Media outlets report surge in domestic violence cases globally during lockdowns. China’s divorce rates spike after the lockdown is lifted. These trends may be a worrying warning for couples in North Carolina and elsewhere in the U.S. who are isolating at home: close quarters may be a breeding ground for conflict. While courts in North Carolina are only hearing emergency matters, civil protective orders against spouses or family members who are abusive continue to be granted during lockdown. In North Carolina, a victim of Domestic Violence can obtain a Domestic Violence Protective Order for up to one-year. As part of a domestic violence claim, the Court can Prohibit any and all contact by the abuser or any third-party at the directive of the abuser; Prevent the abuser from coming to the victim’s home, school, place of work, or prevent the abuser from coming to a child/children’s daycare, school, or other place they spend time; Evict the abuser from a home shared with the victim; Force the abuser to surrender any guns owed and/or prevent the abuser from purchasing any guns during the term of the Order; Force the abuser to surrender possessions; Determine a temporary child custody schedule; Award financial support to the victim.
To seek a Domestic Violence Protective Order under N.C.G.S. § 50-B, the victim must have a personal relationship with the abuser, which is defined as Current or former spouses; Persons of the opposite sex who live together or who have lived together; Are related as parents and children, including those acting in loco parentis to a minor or as grandparents and grandchildren; Parties that have a child in common; Are persons of the opposite sex who are in a dating relationship or have been in a dating relationship. This relationship must be a romantic involvement over a period of time and does not include casual acquaintances.
If you and your abuser do not have a relationship described above, you can still seek protection from the court in the form of a 50C No Contact Order. This is a restraining order that is specifically designed to protect victims of sexual assault or stalking who do NOT have a “personal relationship” with the offender. It is different from a Domestic Violence Protective Order, but it still allows a Judge to order specific forms of protection for a victim. In order to file for a 50C protective order, you must show that you have been the victim of “unlawful conduct” which is defined as “the commission of one or more of the following acts by a person 16 years of age or older upon a person, but does not include acts of self-defense or defense of others.” The acts included are nonconsensual sexual conduct, even if there was only one incident, and stalking. Stalking is defined as “on more than one occasion, following or otherwise harassing… another person without legal purpose with the intent to” either “place the person in reasonable fear either for the person’s safety or the safety of the person’s immediate family or close personal associates” or “cause that person to suffer substantial emotional distress by placing that person in fear of death, bodily injury, or continued harassment and that in fact causes that person substantial emotional distress.”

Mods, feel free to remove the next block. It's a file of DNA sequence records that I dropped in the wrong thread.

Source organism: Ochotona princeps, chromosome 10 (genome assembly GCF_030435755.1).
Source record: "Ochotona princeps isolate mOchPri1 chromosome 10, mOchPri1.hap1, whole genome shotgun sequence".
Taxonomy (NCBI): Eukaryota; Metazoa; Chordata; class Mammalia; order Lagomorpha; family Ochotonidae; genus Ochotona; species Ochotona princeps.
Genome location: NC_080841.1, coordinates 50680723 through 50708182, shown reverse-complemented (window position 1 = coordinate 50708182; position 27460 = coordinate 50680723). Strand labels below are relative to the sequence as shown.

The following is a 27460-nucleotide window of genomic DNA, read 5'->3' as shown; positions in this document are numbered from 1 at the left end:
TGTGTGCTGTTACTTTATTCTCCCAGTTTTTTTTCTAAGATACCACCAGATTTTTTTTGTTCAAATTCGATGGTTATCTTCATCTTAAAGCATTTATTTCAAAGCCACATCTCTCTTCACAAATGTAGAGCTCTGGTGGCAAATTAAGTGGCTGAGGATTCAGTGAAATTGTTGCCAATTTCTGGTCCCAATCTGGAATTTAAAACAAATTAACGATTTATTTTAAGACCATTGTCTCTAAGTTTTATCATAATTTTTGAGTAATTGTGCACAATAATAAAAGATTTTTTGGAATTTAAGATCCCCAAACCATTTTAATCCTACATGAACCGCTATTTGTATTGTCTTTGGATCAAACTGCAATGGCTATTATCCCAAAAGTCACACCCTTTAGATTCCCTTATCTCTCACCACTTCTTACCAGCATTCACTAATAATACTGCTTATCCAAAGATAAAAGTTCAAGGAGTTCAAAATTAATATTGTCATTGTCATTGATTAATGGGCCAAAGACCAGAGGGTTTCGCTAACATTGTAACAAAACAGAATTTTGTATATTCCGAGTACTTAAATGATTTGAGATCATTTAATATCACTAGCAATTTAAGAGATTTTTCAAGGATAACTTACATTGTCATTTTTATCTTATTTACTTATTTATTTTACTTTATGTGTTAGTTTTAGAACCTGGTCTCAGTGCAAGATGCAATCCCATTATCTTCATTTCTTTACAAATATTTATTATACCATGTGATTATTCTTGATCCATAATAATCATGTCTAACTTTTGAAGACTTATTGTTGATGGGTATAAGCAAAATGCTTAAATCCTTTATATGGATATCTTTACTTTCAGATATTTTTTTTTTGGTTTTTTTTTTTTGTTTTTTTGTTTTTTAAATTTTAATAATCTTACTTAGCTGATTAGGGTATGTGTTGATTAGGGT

If you or someone you know is in an abusive relationship, no matter the type, please contact an attorney at Miller Bowles Cushing today to schedule a consultation and discuss your options.